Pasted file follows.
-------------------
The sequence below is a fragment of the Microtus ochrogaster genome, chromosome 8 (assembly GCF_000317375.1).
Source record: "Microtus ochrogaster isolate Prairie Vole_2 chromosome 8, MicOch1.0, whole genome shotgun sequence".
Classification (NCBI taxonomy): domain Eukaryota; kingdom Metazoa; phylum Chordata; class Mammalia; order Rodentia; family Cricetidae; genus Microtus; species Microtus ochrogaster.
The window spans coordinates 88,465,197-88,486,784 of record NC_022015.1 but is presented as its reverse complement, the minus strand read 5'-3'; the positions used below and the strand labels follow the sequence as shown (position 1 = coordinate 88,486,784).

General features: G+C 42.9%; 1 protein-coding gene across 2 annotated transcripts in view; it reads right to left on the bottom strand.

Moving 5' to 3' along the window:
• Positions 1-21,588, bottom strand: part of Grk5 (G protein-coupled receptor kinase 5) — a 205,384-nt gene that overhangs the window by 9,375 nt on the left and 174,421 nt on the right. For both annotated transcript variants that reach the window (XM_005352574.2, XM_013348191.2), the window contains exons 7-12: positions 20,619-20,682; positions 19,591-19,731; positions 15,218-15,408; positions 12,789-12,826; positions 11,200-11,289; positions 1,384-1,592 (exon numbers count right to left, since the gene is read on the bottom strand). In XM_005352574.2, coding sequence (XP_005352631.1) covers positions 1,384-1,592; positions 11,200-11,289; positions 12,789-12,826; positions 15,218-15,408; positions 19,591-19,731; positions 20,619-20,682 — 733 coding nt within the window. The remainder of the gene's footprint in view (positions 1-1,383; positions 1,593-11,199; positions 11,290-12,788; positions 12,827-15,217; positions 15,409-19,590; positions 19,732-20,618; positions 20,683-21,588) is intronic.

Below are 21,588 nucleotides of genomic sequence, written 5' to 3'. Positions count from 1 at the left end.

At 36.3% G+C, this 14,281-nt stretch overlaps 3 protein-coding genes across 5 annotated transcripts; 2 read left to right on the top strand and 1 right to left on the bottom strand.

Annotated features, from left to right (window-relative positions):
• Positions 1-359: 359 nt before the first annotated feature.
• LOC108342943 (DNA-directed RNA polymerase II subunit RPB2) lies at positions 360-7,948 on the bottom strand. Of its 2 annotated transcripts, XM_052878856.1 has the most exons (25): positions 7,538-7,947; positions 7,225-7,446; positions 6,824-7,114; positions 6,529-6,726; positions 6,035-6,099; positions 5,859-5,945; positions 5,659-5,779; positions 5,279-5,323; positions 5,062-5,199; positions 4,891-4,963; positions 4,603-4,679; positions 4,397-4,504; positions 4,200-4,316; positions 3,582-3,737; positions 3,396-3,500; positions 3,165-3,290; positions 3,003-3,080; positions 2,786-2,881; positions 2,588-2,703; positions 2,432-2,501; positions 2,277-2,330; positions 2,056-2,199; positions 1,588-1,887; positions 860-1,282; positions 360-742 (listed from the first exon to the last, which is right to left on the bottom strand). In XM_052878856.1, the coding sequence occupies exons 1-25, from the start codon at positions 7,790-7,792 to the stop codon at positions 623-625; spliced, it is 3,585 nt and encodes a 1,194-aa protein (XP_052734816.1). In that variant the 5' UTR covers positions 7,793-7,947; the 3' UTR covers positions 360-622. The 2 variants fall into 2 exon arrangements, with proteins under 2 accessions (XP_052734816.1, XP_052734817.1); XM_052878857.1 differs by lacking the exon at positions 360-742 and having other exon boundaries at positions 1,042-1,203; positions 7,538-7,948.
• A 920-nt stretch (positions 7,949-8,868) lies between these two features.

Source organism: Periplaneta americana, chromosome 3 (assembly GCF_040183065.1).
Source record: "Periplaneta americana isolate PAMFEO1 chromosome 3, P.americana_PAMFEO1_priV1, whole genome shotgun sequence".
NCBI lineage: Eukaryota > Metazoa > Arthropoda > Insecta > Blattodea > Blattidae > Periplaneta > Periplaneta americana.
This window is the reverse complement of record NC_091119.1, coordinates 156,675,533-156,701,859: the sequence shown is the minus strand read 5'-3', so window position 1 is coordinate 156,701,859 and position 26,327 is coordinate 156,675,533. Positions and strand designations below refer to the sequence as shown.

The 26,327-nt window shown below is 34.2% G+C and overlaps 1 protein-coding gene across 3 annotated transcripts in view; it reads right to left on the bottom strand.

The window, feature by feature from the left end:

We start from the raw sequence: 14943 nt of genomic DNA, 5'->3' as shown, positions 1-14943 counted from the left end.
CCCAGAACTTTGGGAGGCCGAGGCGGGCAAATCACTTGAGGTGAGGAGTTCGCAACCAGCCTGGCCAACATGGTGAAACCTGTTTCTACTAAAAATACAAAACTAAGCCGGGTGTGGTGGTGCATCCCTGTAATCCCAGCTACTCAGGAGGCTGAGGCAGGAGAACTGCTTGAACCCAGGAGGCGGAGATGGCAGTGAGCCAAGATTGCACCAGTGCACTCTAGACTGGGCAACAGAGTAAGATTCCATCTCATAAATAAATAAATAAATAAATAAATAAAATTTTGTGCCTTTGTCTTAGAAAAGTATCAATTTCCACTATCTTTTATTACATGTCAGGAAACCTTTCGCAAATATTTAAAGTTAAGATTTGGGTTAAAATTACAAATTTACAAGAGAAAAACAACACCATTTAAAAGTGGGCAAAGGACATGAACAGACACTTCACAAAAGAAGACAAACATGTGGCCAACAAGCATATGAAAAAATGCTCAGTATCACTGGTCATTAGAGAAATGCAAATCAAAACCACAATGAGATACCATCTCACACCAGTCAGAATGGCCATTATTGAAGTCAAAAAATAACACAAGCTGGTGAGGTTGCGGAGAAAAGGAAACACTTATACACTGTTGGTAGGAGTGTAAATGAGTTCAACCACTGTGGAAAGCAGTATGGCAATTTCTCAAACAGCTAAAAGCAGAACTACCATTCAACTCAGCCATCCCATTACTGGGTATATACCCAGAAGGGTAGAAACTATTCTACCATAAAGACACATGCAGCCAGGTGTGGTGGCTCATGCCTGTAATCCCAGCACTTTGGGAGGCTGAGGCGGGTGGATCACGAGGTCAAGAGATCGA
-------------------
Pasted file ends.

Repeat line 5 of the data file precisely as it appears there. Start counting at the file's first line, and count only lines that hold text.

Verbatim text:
General features: G+C 42.9%; 1 protein-coding gene across 2 annotated transcripts in view; it reads right to left on the bottom strand.